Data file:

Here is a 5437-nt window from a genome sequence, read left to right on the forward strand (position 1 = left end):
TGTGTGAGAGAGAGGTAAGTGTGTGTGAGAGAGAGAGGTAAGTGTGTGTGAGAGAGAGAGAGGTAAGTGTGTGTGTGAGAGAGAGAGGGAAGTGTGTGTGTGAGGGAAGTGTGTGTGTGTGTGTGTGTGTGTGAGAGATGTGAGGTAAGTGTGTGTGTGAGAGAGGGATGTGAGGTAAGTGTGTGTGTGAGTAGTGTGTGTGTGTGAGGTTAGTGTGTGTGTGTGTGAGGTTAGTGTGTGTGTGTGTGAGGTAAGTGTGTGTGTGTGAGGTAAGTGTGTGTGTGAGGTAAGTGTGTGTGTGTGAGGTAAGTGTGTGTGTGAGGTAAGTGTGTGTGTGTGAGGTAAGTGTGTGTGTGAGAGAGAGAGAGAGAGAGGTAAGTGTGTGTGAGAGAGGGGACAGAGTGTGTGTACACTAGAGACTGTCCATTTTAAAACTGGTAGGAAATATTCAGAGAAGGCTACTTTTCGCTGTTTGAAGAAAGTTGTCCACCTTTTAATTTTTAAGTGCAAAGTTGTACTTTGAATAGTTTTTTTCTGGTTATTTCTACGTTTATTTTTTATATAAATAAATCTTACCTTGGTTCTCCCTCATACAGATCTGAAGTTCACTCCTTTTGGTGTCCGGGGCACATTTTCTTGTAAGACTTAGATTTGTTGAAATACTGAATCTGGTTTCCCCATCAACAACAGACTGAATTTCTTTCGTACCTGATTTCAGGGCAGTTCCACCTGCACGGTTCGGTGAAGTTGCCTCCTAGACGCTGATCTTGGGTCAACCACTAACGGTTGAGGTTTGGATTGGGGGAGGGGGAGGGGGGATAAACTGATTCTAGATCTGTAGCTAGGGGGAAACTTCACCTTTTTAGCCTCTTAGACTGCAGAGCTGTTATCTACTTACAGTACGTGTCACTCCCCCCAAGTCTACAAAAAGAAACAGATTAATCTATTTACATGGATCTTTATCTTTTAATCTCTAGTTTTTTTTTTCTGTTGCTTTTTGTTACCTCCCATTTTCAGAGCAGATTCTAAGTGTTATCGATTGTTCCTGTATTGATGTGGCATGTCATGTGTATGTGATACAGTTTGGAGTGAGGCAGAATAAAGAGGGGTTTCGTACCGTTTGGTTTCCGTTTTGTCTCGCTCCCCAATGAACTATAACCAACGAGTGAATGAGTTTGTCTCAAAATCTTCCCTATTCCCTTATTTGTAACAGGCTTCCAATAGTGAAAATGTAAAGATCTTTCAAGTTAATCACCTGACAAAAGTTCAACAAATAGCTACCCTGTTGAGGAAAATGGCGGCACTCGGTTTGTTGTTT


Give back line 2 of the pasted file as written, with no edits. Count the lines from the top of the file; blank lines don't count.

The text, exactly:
TGTGTGAGAGAGAGGTAAGTGTGTGTGAGAGAGAGAGGTAAGTGTGTGTGAGAGAGAGAGAGGTAAGTGTGTGTGTGAGAGAGAGAGGGAAGTGTGTGTGTGAGGGAAGTGTGTGTGTGTGTGTGTGTGTGTGAGAGATGTGAGGTAAGTGTGTGTGTGAGAGAGGGATGTGAGGTAAGTGTGTGTGTGAGTAGTGTGTGTGTGTGAGGTTAGTGTGTGTGTGTGTGAGGTTAGTGTGTGTGTGTGTGAGGTAAGTGTGTGTGTGTGAGGTAAGTGTGTGTGTGAGGTAAGTGTGTGTGTGTGAGGTAAGTGTGTGTGTGAGGTAAGTGTGTGTGTGTGAGGTAAGTGTGTGTGTGAGAGAGAGAGAGAGAGAGGTAAGTGTGTGTGAGAGAGGGGACAGAGTGTGTGTACACTAGAGACTGTCCATTTTAAAACTGGTAGGAAATATTCAGAGAAGGCTACTTTTCGCTGTTTGAAGAAAGTTGTCCACCTTTTAATTTTTAAGTGCAAAGTTGTACTTTGAATAGTTTTTTTCTGGTTATTTCTACGTTTATTTTTTATATAAATAAATCTTACCTTGGTTCTCCCTCATACAGATCTGAAGTTCACTCCTTTTGGTGTCCGGGGCACATTTTCTTGTAAGACTTAGATTTGTTGAAATACTGAATCTGGTTTCCCCATCAACAACAGACTGAATTTCTTTCGTACCTGATTTCAGGGCAGTTCCACCTGCACGGTTCGGTGAAGTTGCCTCCTAGACGCTGATCTTGGGTCAACCACTAACGGTTGAGGTTTGGATTGGGGGAGGGGGAGGGGGGATAAACTGATTCTAGATCTGTAGCTAGGGGGAAACTTCACCTTTTTAGCCTCTTAGACTGCAGAGCTGTTATCTACTTACAGTACGTGTCACTCCCCCCAAGTCTACAAAAAGAAACAGATTAATCTATTTACATGGATCTTTATCTTTTAATCTCTAGTTTTTTTTTTCTGTTGCTTTTTGTTACCTCCCATTTTCAGAGCAGATTCTAAGTGTTATCGATTGTTCCTGTATTGATGTGGCATGTCATGTGTATGTGATACAGTTTGGAGTGAGGCAGAATAAAGAGGGGTTTCGTACCGTTTGGTTTCCGTTTTGTCTCGCTCCCCAATGAACTATAACCAACGAGTGAATGAGTTTGTCTCAAAATCTTCCCTATTCCCTTATTTGTAACAGGCTTCCAATAGTGAAAATGTAAAGATCTTTCAAGTTAATCACCTGACAAAAGTTCAACAAATAGCTACCCTGTTGAGGAAAATGGCGGCACTCGGTTTGTTGTTT